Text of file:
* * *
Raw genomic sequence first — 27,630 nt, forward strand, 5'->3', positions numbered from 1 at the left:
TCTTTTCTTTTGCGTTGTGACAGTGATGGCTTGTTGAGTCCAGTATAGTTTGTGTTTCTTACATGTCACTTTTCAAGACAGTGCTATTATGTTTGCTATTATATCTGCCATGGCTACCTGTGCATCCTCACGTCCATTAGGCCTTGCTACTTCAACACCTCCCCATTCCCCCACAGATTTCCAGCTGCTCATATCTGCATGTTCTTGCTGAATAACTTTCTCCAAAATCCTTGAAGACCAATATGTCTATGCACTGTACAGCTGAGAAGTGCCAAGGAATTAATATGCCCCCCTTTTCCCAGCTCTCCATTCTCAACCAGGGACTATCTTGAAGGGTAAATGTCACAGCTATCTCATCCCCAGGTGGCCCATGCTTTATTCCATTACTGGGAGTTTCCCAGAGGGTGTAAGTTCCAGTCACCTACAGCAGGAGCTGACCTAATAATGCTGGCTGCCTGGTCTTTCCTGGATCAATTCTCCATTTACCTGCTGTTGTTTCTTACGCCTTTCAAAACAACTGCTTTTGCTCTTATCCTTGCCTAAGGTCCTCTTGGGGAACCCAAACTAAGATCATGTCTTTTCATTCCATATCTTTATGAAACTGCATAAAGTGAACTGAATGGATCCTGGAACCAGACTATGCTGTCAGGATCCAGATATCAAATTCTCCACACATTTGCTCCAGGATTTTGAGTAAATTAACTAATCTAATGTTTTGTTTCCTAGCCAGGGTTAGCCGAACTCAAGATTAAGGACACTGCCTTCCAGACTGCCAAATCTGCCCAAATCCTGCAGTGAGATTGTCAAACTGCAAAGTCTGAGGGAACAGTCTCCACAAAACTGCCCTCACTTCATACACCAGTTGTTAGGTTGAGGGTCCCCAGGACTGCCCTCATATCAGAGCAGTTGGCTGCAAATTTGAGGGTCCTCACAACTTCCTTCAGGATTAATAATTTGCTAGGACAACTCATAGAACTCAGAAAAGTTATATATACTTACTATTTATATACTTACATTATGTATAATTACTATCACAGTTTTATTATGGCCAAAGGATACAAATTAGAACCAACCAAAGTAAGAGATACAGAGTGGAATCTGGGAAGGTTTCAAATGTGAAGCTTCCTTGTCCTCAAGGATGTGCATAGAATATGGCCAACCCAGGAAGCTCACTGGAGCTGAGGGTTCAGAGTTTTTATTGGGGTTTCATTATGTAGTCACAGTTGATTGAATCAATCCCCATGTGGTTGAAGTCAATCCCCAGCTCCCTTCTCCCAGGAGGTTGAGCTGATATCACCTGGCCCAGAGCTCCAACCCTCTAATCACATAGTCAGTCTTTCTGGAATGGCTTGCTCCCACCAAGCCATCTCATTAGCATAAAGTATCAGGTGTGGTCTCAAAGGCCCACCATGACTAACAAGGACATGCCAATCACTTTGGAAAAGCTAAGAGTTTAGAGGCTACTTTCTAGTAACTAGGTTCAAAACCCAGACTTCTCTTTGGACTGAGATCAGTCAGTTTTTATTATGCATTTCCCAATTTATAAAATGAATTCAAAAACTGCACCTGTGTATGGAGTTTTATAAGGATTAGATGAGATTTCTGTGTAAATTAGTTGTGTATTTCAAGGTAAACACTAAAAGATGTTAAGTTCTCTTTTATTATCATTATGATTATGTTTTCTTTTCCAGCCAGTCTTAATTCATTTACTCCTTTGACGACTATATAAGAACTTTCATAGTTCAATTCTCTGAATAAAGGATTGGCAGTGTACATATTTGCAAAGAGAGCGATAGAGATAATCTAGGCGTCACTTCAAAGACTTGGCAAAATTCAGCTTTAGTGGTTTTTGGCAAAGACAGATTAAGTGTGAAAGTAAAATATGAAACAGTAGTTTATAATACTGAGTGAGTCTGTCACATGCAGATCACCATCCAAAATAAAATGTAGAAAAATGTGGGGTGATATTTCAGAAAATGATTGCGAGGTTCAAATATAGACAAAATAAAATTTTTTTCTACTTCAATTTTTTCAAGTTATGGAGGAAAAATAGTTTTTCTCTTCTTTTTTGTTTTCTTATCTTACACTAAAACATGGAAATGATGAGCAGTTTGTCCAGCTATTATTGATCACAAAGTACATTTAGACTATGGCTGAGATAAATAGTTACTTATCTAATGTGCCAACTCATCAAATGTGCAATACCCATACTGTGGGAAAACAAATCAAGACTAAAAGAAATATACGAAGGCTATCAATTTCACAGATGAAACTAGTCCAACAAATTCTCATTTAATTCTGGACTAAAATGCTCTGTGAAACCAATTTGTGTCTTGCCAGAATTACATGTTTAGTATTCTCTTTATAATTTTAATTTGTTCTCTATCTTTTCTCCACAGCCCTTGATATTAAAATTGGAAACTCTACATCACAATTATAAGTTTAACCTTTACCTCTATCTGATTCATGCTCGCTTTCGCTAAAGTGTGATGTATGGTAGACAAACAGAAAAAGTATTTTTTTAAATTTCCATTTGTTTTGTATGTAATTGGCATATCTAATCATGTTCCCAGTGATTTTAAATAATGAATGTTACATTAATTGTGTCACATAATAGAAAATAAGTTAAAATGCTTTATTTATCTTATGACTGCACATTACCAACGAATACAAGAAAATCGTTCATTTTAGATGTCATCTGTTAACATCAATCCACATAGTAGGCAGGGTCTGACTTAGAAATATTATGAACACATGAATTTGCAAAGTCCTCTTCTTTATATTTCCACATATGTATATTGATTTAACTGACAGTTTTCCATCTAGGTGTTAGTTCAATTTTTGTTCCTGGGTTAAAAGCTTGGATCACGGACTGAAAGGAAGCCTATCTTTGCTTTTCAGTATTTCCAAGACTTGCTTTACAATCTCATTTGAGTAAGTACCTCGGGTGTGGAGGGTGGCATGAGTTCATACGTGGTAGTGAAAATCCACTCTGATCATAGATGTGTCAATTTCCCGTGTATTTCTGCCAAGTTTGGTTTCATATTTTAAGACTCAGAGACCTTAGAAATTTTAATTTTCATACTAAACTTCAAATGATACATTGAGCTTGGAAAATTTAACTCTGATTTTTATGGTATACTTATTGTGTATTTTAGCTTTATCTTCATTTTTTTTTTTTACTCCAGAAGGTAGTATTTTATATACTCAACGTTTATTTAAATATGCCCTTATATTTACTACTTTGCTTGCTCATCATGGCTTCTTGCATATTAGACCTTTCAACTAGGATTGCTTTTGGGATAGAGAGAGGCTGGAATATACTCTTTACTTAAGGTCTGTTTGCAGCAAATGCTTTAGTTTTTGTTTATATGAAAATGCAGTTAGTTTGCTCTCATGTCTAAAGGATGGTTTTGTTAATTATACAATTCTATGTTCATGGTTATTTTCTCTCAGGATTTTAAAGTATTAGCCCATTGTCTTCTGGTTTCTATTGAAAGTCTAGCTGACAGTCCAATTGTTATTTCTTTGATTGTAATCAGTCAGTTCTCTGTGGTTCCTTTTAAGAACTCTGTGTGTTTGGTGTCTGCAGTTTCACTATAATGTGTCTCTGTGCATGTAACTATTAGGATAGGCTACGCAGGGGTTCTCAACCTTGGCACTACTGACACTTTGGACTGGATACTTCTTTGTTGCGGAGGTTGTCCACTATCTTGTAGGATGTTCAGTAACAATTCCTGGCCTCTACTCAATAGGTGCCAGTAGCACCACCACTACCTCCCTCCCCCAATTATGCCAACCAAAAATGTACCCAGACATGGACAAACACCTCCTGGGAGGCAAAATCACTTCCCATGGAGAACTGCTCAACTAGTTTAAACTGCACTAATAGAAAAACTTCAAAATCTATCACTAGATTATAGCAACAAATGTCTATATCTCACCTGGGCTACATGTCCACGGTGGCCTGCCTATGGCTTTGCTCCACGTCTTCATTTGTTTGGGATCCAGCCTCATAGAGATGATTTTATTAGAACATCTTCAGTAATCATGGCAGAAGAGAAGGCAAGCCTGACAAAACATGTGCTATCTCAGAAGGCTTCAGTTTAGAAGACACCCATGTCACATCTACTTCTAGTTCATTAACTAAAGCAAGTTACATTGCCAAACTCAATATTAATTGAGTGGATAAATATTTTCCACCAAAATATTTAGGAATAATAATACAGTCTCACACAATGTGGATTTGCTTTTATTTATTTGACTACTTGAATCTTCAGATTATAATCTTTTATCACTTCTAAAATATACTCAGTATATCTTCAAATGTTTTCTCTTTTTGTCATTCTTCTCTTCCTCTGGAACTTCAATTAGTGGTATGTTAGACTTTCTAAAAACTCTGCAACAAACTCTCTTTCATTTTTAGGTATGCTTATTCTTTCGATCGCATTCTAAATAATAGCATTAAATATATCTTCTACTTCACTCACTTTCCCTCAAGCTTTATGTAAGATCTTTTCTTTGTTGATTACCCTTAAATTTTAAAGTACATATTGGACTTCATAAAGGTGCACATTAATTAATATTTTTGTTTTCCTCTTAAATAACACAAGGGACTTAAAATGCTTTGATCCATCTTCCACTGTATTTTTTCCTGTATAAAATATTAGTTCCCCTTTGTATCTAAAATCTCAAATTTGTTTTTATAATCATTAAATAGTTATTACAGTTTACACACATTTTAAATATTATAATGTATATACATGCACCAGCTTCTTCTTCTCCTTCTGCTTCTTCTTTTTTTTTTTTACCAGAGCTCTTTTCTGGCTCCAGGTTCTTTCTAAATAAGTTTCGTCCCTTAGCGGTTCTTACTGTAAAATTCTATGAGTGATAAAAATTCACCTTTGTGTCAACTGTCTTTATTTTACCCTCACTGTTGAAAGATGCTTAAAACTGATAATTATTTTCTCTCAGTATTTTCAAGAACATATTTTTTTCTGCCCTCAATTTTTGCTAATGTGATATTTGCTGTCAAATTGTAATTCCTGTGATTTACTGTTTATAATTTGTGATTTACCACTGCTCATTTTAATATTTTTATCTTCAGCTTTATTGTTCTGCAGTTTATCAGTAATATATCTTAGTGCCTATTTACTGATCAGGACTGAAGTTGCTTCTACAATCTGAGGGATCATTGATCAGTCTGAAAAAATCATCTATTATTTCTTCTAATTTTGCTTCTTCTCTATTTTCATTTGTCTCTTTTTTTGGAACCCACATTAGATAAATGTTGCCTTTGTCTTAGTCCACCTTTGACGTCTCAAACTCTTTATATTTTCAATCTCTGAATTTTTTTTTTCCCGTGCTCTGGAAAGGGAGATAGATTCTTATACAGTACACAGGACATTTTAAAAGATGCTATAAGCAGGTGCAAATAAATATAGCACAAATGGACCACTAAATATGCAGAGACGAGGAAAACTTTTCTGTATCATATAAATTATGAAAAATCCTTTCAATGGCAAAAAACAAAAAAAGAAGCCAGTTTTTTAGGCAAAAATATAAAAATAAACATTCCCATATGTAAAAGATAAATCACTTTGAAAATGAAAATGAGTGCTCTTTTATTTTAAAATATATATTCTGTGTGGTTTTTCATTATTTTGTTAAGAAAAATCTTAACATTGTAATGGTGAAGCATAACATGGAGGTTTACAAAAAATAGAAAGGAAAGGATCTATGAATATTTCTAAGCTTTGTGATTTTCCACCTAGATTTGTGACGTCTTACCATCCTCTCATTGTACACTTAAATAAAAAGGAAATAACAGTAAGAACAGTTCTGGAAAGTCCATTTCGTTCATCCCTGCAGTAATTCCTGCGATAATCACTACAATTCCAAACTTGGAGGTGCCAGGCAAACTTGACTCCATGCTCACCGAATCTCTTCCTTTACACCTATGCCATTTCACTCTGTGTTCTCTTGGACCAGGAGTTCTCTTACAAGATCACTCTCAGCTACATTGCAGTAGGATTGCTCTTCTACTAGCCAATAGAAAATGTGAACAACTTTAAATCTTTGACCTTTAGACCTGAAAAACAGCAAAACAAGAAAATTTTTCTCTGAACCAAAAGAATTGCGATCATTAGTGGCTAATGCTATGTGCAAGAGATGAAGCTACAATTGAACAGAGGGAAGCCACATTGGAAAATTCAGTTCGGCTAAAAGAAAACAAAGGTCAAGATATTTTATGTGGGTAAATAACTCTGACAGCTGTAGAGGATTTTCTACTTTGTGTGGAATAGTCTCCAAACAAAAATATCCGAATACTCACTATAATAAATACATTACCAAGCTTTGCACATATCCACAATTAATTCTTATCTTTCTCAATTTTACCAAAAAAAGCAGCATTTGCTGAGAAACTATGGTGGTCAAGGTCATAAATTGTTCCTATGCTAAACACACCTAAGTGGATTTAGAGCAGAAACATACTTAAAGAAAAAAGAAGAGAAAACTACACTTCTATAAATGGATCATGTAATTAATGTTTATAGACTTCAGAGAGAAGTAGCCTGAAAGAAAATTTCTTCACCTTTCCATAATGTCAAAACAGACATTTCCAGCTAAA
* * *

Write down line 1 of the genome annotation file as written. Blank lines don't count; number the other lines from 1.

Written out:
Raw genomic sequence first — 27,630 nt, forward strand, 5'->3', positions numbered from 1 at the left: